In this video, staff instructor Jess Stratton shows users how to create more custom-looking slides by using your own text boxes and making them stand out against photos.
- [Instructor] PowerPoint goes to a whole new level when you start making your own text boxes where you want them. You can also work with and resize existing text boxes that were made by layouts. I now know that I have to add one more project update to this slide, but these text boxes, if I click inside them, have a lot of unused space in them. I can fix this by clicking on any of these round points and dragging it with my mouse, so I can drag these up and make them nice and tight.
Now I can make a new text box by changing to the insert ribbon tab, clicking text box and clicking anywhere in my slide, the blinking cursor appears and I can start typing my text, because this is new the font properties don't match. I'm gonna select all three text boxes to make them match. I'll click and drag with my mouse across every text box and make sure all the text is covered.
As soon as I let go it's going to select all three text boxes. From here on the home ribbon tab I can change any font property and it will change all of them. Let's change the font from the size, I can even change the color if I wanted to. And I'll also take off these bullet points on the first two items to do that I'll click the bulleted list to get them all bullets and then once again to turn it off on all of them.
Now they're all the same size and color, so everything is in a nice, tidy text box. It's hard to see everything that you can do with the text box over a white slide so let's go to this last slide. To save time, I've already added this as a background image I'm now gonna create a text box over it. I'll change back to the insert ribbon tab, click text box and this time instead of clicking once inside to create the box, I'm gonna create a shape ahead of time by clicking and dragging with my mouse.
I'll let go and it gives me a nice text box I can't nudge it into place if I didn't get it right the first time by using the arrow keys on my keyboard to move the text box left to right or up and down. From here I'll change to the format ribbon tab that just appeared, now I can do all sorts of cool things to this text box like change the fill color, I can hover my mouse over the basic colors that it gives me I can also choose more fill colors if I don't see one that I like here.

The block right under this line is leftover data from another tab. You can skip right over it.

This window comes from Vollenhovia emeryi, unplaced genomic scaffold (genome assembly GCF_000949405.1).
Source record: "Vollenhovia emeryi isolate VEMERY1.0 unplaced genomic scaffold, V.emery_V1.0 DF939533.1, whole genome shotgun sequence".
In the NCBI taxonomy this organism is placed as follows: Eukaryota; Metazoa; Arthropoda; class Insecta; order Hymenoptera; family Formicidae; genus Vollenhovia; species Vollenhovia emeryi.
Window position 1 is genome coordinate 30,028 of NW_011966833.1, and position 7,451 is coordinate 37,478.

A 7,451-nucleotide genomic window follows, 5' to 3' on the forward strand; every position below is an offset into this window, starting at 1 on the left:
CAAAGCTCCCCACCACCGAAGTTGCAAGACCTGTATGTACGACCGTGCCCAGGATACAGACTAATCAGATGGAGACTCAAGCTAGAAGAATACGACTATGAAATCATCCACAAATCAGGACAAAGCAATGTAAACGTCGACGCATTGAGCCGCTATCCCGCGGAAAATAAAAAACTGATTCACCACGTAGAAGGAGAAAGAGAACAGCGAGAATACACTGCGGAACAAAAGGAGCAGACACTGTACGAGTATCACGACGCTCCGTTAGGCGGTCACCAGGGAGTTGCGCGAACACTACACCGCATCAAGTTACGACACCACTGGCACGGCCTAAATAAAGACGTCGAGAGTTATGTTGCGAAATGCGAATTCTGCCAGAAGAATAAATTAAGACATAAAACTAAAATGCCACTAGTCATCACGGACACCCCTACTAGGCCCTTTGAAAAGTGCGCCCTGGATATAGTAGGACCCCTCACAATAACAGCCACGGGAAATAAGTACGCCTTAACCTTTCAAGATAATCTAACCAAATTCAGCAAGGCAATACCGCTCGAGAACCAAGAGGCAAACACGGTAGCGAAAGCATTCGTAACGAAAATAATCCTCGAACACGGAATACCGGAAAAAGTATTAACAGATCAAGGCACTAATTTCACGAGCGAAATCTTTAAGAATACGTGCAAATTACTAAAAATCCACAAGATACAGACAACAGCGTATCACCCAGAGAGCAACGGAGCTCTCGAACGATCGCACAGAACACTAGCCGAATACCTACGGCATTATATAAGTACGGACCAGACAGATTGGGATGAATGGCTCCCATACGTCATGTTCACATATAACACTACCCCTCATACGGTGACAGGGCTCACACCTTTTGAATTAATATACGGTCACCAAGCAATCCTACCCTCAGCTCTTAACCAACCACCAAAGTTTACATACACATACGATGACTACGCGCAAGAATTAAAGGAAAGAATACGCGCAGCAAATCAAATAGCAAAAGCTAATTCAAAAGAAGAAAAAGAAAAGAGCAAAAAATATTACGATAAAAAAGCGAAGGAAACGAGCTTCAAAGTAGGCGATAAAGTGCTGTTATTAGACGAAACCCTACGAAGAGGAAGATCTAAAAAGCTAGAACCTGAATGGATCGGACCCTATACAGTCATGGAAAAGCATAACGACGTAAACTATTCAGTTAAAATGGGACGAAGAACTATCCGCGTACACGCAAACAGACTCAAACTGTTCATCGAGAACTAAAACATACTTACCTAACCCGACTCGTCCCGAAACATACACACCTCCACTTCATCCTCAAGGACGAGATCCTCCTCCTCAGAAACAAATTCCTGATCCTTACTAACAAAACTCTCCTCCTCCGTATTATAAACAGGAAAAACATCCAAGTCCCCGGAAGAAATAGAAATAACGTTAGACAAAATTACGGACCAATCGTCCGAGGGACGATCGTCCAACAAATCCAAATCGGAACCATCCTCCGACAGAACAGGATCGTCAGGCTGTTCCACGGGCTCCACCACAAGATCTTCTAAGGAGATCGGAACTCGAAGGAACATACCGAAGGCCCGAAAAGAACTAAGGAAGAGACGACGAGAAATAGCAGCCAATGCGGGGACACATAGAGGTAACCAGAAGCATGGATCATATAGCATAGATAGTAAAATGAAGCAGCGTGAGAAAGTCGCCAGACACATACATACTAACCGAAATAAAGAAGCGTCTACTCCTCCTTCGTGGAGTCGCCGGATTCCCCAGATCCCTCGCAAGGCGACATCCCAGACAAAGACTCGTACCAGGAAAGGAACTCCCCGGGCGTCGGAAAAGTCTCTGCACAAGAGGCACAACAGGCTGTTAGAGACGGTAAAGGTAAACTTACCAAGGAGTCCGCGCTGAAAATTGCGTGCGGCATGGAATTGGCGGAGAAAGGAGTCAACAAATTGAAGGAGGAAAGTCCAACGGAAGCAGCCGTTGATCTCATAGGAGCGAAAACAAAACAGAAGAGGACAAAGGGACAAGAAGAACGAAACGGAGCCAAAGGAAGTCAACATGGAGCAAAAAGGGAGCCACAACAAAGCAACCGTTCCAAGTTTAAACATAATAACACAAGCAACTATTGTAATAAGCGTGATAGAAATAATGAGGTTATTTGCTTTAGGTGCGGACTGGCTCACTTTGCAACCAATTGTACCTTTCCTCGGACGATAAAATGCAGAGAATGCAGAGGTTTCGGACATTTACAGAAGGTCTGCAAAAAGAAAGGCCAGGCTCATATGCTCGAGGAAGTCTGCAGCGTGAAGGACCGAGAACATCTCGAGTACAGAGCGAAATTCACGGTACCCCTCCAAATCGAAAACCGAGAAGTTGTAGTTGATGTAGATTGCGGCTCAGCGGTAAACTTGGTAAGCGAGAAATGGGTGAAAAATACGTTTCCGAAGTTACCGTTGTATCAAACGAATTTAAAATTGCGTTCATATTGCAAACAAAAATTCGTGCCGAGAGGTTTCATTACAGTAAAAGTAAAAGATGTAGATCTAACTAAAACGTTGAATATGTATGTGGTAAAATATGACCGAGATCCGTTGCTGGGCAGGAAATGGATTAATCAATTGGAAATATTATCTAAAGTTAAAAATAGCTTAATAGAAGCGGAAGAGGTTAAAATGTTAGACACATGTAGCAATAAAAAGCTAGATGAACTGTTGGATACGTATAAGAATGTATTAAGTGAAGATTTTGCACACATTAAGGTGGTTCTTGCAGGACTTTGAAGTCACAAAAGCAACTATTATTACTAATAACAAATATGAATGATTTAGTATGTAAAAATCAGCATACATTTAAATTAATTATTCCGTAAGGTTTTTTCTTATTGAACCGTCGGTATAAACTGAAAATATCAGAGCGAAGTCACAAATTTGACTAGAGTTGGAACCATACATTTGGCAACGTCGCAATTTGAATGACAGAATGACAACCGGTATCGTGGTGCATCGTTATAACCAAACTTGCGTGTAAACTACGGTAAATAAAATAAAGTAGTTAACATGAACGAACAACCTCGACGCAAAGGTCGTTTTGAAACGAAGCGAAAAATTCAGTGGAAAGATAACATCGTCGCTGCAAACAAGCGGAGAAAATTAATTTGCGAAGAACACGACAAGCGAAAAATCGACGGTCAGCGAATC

It's gonna give me a much larger palette. I can also change to the custom tab and drag these around to really fine-tune the colors. I can use the sliders or put the RGB values right in if I have a specific color that I use maybe for my company logo. I'm gonna click shade fill one more time because there's a great tool called the eyedropper. The eyedropper let's me move the mouse around my entire slide and choose a color that matches so I can come up with an exact color that I need or something that's really going to help the slide stand out.
I can also change the shape outline. I'll use the eyedropper tool again to get a nice darker complimentary color that still goes. That looks nice. I can even click shape outline and change the weight of the outline to make it a thicker line. Now I can double click inside my text box to start typing. From here I'll highlight and change the font properties again.
I'll change to the home ribbon tab and change the font to make it boldfaced and much bigger I'll also change the color. Finally I'll center align it We can click away to see what it's gonna look like by putting text on top of a text box with a certain fill color, it really helps the text stand out and pop on your slide.
- Getting started quickly with PowerPoint
- Creating new presentations
- Adding, removing, and rearranging slides
- Changing slide layouts
- Inserting and formatting images and shapes
- Adding animation and transitions
- Sharing and collaborating on presentations
- Delivering the presentation
- Saving themes and templates
- Exporting presentations as video, PDF, or JPEG files